As dealers try to increase profits on every car they sell – because current demand far exceeds supply – many are inflating contracts with additional fees and products without informing the buyer. This means that it is more important than ever to carefully review the sales contract before signing it.
“We’re seeing an all-time high in fees across the board,” says Jesse Toprak, chief analyst for Autonomy, an electric car subscription service. In fact, while buying a car for his wife, Toprak, a former auto finance manager, discovered that the dealership had added a $1,995 “dealer preparation fee” to his contract.
Catching these hidden extras – and even honest mistakes – before signing the sales contract is essential because once it is signed, you are legally bound by the terms. There’s no easy after-the-fact remedy if you find that the purchase price, interest rate, trade-in value and extras aren’t what you assumed.
Pay attention to details
“For the average person, a car deal is very confusing,” says Oren Weintraub, president of Authority Auto car buying concierge service in Tarzana, Calif. When he reviews his clients’ contracts, he finds problems and errors about 30% of the time.
Weintraub says some errors are unintentional. For example, a car’s Vehicle Identification Number, or VIN, has 17 digits. A dealer could accidentally change VINs because there are two cars of the same color on the lot.
An innocent mistake? Perhaps. But if you get the one car that doesn’t have all the bells and whistles listed by VIN, you lose.
Beware of other common errors, such as misspelling your name, incorrect address, or including the incorrect number of allocated miles in your lease. While these errors can be corrected, they can also cause unnecessary stress.
Then there are what Weintraub calls “sleight of hand” errors, which – unsurprisingly – are usually in favor of the dealer. These errors can range from listing the wrong residual value on a leased car to drastically increasing documentation fees, which are simply the cost of filling out paperwork. These fees can be as high as $900 in states like Florida and are pure profit for the dealership.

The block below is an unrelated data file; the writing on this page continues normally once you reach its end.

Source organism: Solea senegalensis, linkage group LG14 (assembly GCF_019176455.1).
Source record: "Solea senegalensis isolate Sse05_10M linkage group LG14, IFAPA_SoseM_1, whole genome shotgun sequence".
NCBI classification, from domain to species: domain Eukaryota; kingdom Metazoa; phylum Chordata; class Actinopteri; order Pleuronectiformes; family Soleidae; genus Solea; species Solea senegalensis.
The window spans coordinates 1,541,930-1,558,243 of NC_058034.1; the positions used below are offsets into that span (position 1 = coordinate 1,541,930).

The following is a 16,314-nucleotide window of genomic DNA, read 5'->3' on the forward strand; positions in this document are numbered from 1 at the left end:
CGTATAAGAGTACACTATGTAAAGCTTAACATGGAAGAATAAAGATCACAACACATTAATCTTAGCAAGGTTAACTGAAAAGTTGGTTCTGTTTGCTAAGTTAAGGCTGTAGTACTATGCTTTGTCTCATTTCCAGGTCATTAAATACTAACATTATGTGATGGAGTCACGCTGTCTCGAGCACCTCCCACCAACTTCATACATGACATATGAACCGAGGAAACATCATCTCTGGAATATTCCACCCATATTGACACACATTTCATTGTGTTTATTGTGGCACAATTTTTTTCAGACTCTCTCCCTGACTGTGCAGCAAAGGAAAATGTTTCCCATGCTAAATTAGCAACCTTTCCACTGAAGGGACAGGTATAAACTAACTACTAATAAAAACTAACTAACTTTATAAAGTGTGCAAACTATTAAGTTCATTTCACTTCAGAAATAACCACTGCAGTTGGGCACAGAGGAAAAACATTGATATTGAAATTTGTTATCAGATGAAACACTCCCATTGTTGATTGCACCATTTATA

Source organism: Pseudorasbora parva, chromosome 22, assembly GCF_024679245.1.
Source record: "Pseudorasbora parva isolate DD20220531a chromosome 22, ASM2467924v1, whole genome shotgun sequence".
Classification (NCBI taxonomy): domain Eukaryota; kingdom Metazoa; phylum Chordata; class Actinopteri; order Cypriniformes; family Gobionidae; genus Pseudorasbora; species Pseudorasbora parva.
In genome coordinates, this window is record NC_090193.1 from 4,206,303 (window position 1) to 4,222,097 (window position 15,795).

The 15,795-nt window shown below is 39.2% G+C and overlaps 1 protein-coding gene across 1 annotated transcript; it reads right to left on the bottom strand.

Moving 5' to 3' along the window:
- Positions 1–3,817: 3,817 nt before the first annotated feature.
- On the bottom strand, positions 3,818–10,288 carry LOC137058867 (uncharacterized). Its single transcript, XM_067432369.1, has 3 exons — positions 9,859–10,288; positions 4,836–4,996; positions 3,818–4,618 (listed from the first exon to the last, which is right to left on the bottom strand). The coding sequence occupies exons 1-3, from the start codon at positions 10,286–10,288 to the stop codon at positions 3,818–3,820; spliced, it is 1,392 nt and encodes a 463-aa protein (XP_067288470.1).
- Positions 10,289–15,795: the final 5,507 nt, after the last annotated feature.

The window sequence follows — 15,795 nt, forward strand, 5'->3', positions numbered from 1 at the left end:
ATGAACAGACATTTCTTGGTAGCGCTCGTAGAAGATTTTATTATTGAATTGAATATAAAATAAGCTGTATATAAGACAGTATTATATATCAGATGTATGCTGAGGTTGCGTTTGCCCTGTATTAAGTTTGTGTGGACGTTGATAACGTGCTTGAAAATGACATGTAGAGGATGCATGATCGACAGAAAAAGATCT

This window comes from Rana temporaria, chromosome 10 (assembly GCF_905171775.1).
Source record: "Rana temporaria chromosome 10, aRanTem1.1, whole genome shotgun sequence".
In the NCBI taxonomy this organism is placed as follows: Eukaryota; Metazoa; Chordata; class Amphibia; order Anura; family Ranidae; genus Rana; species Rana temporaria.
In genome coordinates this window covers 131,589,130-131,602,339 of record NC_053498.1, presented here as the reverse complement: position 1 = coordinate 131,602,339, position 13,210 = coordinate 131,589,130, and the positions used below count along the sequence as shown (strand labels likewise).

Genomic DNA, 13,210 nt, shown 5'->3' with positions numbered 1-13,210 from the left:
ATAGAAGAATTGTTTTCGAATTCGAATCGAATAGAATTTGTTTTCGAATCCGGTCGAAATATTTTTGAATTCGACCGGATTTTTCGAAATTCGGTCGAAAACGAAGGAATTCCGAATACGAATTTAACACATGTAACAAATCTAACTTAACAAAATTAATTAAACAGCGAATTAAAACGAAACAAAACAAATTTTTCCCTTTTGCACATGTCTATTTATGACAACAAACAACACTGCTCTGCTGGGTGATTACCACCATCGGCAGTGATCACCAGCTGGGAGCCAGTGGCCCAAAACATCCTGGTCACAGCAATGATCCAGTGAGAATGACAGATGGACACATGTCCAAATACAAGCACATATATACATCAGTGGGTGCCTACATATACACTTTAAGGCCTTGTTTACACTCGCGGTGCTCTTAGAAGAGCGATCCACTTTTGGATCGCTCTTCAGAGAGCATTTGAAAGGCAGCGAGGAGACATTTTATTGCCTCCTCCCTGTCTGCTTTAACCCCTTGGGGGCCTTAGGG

Know what charges are legitimate
To avoid such “mistakes” when buying a car, it is better to know in advance what legitimate fees and all other costs are. As Toprak points out, “You don’t want bad surprises at the dealership.”
Normally, when you buy a car, you pay for four basic things:
- The agreed selling price of the car.
- Your state’s sales tax.
- Registration fees charged by the state.
- Documentation fees.
But if you finance through the dealership and have a trade-in, the matter becomes more complicated. And instead of a dozen forms in a single purchase agreement, you could sign nearly 20 different documents, Toprak says.
The sales contract has many different boxes with items that can be added. And this is where things get confusing. A dealer can add additional charges and give them an official sounding name such as “dealer readiness” or “market adjustment”.
Do your research
In today’s tight auto market, consumers have little influence, Toprak says. You will therefore probably not be able to have these additional costs waived. Instead, find which dealership has the least of these inflated fees.
You can do this by emailing quote requests for the car you want to various local dealerships. Once you get a quote, ask the dealership to send you a price with a breakdown of all charges. (You can request a copy of the contract itself, but few dealerships are willing to do so, Toprak says.)
If there are any outrageous charges or additions to this breakdown, ask for them to be removed. In all likelihood, the dealer will refuse. So you can either pay the fee or buy a better deal at another parking lot.
Here are some additional tips to help you close the cleanest deal possible:
Don’t let yourself be pressured. If you’re dealing with a salesperson who intimidates you, ask the manager to work with someone else or go to another dealership.
Take your time. Finalizing the deal can take several hours, especially on weekends. Instead, try signing papers mid-week or early in the day.
Compare the numbers. Be sure to print out the cost breakdown emailed to you. Check that the numbers in the contract match what you were told in advance.
Just say no. The CFO will likely try to sell extras like an extended warranty. An easy way to decline is to simply say that you don’t plan to keep the car after the bumper-to-bumper warranty expires.
More from NerdWallet
Philip Reed writes for NerdWallet. Email: [email protected] Twitter: @AutoReed.
The article When it comes to your car contract, the devil is in the details originally appeared on NerdWallet.